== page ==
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any systematic method that uses statistical analysis to integrate the data from a number of independent studies.
Miller-Keane Encyclopedia and Dictionary of Medicine, Nursing, and Allied Health, Seventh Edition. © 2003 by Saunders, an imprint of Elsevier, Inc. All rights reserved.
meta analysisA method that uses statistical techniques to combine results from different studies and obtain a quantitative estimate of the overall effect of a particular intervention or variable on a defined outcome—i.e., it is a statistical process for pooling data from many clinical trials to glean a clear answer. Meta-analysis produces a stronger conclusion than can be provided by any individual study.
Bias, potential for analytical sloppiness, lack of understanding of basic issues, failure to consider major covariates, and overstating the strengths and precision of the results.
Segen's Medical Dictionary. © 2012 Farlex, Inc. All rights reserved.
meta-analysisData synthesis, quantitative overview Data analysis A systematic method that uses statistical techniques for combining results from different studies to obtain a quantitative estimate of the overall effect of a particular intervention or variable on a defined outcome; MA produces a stronger conclusion than can be provided by any individual study. See Cochran Collaboration, Cumulative meta-analysis.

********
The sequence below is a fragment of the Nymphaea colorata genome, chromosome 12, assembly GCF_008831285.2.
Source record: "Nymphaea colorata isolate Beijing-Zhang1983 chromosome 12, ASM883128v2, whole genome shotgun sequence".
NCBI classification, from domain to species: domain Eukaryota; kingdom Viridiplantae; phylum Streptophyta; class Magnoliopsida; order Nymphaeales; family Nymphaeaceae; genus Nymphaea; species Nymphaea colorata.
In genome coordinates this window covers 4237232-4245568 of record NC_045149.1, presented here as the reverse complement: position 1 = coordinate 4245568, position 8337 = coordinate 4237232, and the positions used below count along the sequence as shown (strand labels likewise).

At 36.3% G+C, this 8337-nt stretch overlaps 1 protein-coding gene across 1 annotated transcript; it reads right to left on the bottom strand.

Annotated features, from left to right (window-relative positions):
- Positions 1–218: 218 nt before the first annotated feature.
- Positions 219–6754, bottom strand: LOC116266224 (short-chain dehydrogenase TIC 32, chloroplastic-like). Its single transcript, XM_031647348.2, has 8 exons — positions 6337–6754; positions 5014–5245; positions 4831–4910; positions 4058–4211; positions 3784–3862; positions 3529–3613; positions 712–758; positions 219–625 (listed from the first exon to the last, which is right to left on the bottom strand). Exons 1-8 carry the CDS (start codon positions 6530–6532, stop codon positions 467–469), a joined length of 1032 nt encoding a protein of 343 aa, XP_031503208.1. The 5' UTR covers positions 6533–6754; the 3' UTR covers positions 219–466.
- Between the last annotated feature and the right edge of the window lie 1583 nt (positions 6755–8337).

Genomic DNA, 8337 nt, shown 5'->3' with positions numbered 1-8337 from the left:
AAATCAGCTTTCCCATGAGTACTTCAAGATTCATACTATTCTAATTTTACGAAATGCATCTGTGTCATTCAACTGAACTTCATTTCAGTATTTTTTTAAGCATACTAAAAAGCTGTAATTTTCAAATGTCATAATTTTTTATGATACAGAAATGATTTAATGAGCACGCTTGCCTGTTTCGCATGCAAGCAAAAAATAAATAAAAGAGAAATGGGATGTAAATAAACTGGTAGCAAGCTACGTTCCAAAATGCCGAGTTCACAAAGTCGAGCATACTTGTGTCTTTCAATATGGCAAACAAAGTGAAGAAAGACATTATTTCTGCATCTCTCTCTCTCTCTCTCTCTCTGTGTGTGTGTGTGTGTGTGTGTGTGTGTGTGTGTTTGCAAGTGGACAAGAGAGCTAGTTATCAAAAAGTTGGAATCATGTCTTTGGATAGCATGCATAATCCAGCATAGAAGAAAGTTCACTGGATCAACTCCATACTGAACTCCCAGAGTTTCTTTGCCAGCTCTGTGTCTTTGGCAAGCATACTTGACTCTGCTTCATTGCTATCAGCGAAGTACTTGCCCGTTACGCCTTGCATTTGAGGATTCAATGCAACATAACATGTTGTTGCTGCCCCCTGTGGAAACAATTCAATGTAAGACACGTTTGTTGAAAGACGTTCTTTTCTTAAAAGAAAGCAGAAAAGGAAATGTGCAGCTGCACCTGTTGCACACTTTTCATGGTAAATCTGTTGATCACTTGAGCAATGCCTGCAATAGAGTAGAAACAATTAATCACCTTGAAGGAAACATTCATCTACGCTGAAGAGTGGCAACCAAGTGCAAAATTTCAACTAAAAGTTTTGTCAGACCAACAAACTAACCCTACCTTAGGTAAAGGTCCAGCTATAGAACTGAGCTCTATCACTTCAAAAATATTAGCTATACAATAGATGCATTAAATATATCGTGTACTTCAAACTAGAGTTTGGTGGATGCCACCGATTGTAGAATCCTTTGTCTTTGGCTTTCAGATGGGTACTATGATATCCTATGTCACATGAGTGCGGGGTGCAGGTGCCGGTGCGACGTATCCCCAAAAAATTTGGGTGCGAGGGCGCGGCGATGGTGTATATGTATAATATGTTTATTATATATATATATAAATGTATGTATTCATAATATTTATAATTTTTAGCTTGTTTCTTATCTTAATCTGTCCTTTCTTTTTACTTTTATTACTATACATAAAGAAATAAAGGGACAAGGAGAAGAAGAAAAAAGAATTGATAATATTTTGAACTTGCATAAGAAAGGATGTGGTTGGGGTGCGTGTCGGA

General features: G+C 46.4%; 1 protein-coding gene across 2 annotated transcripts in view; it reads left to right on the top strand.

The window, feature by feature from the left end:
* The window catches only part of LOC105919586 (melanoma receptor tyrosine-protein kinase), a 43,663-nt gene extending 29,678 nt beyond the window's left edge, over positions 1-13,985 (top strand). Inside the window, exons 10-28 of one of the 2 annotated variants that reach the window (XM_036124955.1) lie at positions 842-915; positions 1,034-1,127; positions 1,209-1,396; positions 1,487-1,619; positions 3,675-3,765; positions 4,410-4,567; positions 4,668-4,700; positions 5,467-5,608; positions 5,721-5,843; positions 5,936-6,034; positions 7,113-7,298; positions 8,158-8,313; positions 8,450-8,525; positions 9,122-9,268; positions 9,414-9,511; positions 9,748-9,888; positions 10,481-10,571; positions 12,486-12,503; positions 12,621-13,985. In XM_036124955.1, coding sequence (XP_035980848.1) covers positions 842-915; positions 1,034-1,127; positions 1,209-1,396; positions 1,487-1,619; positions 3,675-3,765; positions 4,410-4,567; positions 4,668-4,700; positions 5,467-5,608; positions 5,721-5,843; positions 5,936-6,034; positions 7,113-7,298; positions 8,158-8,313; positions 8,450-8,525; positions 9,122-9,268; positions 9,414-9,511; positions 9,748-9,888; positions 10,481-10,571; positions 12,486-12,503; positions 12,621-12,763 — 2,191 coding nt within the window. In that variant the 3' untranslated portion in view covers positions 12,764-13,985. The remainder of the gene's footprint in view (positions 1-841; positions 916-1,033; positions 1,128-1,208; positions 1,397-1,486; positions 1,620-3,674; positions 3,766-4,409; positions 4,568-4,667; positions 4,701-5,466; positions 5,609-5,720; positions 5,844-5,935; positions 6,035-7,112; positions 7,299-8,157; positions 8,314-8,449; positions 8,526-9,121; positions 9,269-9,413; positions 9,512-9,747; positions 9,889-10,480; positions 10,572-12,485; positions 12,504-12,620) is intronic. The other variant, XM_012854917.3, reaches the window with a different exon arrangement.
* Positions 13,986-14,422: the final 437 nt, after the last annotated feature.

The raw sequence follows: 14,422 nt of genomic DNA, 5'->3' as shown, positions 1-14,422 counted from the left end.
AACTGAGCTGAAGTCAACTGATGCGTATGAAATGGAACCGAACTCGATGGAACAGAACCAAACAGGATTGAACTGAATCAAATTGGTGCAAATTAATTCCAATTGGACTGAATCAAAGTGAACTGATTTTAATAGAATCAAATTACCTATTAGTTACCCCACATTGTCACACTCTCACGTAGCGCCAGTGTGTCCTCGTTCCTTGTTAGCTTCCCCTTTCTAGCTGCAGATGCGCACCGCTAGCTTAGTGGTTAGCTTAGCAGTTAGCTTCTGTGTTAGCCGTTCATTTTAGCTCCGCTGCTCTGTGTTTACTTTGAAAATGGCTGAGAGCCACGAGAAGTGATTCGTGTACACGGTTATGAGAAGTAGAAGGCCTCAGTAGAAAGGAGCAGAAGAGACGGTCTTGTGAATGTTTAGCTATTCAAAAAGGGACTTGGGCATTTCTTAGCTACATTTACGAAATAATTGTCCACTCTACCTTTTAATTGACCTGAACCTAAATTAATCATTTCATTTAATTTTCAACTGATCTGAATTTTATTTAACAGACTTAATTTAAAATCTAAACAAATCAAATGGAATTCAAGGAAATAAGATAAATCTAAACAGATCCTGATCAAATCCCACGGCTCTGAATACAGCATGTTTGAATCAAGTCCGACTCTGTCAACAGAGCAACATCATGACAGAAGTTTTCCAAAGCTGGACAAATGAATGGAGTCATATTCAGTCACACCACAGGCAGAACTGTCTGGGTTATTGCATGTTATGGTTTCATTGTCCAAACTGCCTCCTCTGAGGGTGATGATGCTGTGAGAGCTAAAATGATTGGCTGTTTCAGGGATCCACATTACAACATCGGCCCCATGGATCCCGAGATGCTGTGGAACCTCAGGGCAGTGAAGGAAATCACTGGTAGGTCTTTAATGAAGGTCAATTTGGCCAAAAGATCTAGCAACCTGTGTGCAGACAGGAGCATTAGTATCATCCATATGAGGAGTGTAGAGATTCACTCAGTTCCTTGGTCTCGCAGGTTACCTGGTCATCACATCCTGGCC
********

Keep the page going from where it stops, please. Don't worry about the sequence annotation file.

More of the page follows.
McGraw-Hill Concise Dictionary of Modern Medicine. © 2002 by The McGraw-Hill Companies, Inc.
meta-analysisAn attempt to improve the reliability of the findings of medical research by combining and analyzing the results of all discoverable trials on the same subject. In crude terms the advantages are obvious: trials that find against a hypothesis will cancel out the effect of those that find for it. Pooling of raw data is not, however, without statistical hazard and it has become apparent that meta-analysis can introduce its own sources of inaccuracy. The method is currently undergoing refinement.
Collins Dictionary of Medicine © Robert M. Youngson 2004, 2005